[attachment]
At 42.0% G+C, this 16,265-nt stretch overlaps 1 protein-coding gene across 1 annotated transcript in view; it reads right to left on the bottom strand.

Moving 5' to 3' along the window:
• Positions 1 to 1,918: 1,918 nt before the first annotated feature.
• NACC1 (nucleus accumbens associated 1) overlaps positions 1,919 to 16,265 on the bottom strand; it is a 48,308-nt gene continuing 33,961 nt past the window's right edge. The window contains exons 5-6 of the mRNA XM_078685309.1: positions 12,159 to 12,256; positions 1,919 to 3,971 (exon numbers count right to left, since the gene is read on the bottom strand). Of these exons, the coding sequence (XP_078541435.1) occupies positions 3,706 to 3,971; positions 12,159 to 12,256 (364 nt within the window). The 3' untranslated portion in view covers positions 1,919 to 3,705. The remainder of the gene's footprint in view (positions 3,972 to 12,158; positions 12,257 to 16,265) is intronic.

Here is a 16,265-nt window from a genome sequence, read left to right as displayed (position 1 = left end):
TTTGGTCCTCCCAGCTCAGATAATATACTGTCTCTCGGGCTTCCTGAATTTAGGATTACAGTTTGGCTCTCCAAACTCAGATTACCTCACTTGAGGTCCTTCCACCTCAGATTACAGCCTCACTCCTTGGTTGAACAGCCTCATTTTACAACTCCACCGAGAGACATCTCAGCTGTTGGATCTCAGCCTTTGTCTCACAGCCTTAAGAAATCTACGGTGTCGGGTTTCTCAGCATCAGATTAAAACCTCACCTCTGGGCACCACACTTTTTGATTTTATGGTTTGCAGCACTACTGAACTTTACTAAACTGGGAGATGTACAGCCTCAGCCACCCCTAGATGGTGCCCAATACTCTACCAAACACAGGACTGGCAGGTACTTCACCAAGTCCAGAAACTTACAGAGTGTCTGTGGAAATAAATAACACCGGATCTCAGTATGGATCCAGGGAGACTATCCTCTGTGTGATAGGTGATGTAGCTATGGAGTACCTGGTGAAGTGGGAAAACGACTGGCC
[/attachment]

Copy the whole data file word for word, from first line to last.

At 42.0% G+C, this 16,265-nt stretch overlaps 1 protein-coding gene across 1 annotated transcript in view; it reads right to left on the bottom strand.

Moving 5' to 3' along the window:
• Positions 1 to 1,918: 1,918 nt before the first annotated feature.
• NACC1 (nucleus accumbens associated 1) overlaps positions 1,919 to 16,265 on the bottom strand; it is a 48,308-nt gene continuing 33,961 nt past the window's right edge. The window contains exons 5-6 of the mRNA XM_078685309.1: positions 12,159 to 12,256; positions 1,919 to 3,971 (exon numbers count right to left, since the gene is read on the bottom strand). Of these exons, the coding sequence (XP_078541435.1) occupies positions 3,706 to 3,971; positions 12,159 to 12,256 (364 nt within the window). The 3' untranslated portion in view covers positions 1,919 to 3,705. The remainder of the gene's footprint in view (positions 3,972 to 12,158; positions 12,257 to 16,265) is intronic.

Here is a 16,265-nt window from a genome sequence, read left to right as displayed (position 1 = left end):
TTTGGTCCTCCCAGCTCAGATAATATACTGTCTCTCGGGCTTCCTGAATTTAGGATTACAGTTTGGCTCTCCAAACTCAGATTACCTCACTTGAGGTCCTTCCACCTCAGATTACAGCCTCACTCCTTGGTTGAACAGCCTCATTTTACAACTCCACCGAGAGACATCTCAGCTGTTGGATCTCAGCCTTTGTCTCACAGCCTTAAGAAATCTACGGTGTCGGGTTTCTCAGCATCAGATTAAAACCTCACCTCTGGGCACCACACTTTTTGATTTTATGGTTTGCAGCACTACTGAACTTTACTAAACTGGGAGATGTACAGCCTCAGCCACCCCTAGATGGTGCCCAATACTCTACCAAACACAGGACTGGCAGGTACTTCACCAAGTCCAGAAACTTACAGAGTGTCTGTGGAAATAAATAACACCGGATCTCAGTATGGATCCAGGGAGACTATCCTCTGTGTGATAGGTGATGTAGCTATGGAGTACCTGGTGAAGTGGGAAAACGACTGGCC